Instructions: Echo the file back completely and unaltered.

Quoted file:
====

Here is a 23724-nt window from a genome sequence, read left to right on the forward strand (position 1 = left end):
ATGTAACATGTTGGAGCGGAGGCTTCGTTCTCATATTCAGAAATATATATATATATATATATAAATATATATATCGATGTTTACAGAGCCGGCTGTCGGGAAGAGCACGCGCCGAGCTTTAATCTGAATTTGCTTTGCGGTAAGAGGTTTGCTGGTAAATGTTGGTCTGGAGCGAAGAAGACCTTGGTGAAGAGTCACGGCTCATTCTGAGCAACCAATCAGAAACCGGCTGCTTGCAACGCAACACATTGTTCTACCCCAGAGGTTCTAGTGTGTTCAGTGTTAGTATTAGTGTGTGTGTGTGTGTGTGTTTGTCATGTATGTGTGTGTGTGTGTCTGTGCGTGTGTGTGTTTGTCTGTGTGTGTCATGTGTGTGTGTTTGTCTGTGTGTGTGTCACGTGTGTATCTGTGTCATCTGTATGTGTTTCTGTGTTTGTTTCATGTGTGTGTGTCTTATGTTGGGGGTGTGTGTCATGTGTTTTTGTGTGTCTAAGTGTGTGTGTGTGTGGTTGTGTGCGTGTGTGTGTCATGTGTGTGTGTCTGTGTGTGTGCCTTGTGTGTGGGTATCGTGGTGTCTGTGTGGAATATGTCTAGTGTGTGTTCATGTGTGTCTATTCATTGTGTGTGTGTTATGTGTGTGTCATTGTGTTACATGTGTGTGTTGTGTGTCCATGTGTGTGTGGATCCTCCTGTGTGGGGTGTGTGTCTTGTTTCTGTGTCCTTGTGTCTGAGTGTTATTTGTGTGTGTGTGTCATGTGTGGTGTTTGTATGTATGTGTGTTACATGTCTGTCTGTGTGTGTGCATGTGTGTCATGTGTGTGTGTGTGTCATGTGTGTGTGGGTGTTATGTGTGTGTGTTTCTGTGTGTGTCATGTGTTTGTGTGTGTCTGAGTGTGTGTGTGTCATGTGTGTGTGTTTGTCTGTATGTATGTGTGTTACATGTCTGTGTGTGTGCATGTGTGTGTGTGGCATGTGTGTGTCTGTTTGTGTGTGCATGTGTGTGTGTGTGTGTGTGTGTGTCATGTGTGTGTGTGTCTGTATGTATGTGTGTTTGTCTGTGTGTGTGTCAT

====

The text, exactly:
Here is a 23724-nt window from a genome sequence, read left to right on the forward strand (position 1 = left end):
ATGTAACATGTTGGAGCGGAGGCTTCGTTCTCATATTCAGAAATATATATATATATATATATAAATATATATATCGATGTTTACAGAGCCGGCTGTCGGGAAGAGCACGCGCCGAGCTTTAATCTGAATTTGCTTTGCGGTAAGAGGTTTGCTGGTAAATGTTGGTCTGGAGCGAAGAAGACCTTGGTGAAGAGTCACGGCTCATTCTGAGCAACCAATCAGAAACCGGCTGCTTGCAACGCAACACATTGTTCTACCCCAGAGGTTCTAGTGTGTTCAGTGTTAGTATTAGTGTGTGTGTGTGTGTGTGTTTGTCATGTATGTGTGTGTGTGTGTCTGTGCGTGTGTGTGTTTGTCTGTGTGTGTCATGTGTGTGTGTTTGTCTGTGTGTGTGTCACGTGTGTATCTGTGTCATCTGTATGTGTTTCTGTGTTTGTTTCATGTGTGTGTGTCTTATGTTGGGGGTGTGTGTCATGTGTTTTTGTGTGTCTAAGTGTGTGTGTGTGTGGTTGTGTGCGTGTGTGTGTCATGTGTGTGTGTCTGTGTGTGTGCCTTGTGTGTGGGTATCGTGGTGTCTGTGTGGAATATGTCTAGTGTGTGTTCATGTGTGTCTATTCATTGTGTGTGTGTTATGTGTGTGTCATTGTGTTACATGTGTGTGTTGTGTGTCCATGTGTGTGTGGATCCTCCTGTGTGGGGTGTGTGTCTTGTTTCTGTGTCCTTGTGTCTGAGTGTTATTTGTGTGTGTGTGTCATGTGTGGTGTTTGTATGTATGTGTGTTACATGTCTGTCTGTGTGTGTGCATGTGTGTCATGTGTGTGTGTGTGTCATGTGTGTGTGGGTGTTATGTGTGTGTGTTTCTGTGTGTGTCATGTGTTTGTGTGTGTCTGAGTGTGTGTGTGTCATGTGTGTGTGTTTGTCTGTATGTATGTGTGTTACATGTCTGTGTGTGTGCATGTGTGTGTGTGGCATGTGTGTGTCTGTTTGTGTGTGCATGTGTGTGTGTGTGTGTGTGTGTGTCATGTGTGTGTGTGTCTGTATGTATGTGTGTTTGTCTGTGTGTGTGTCAT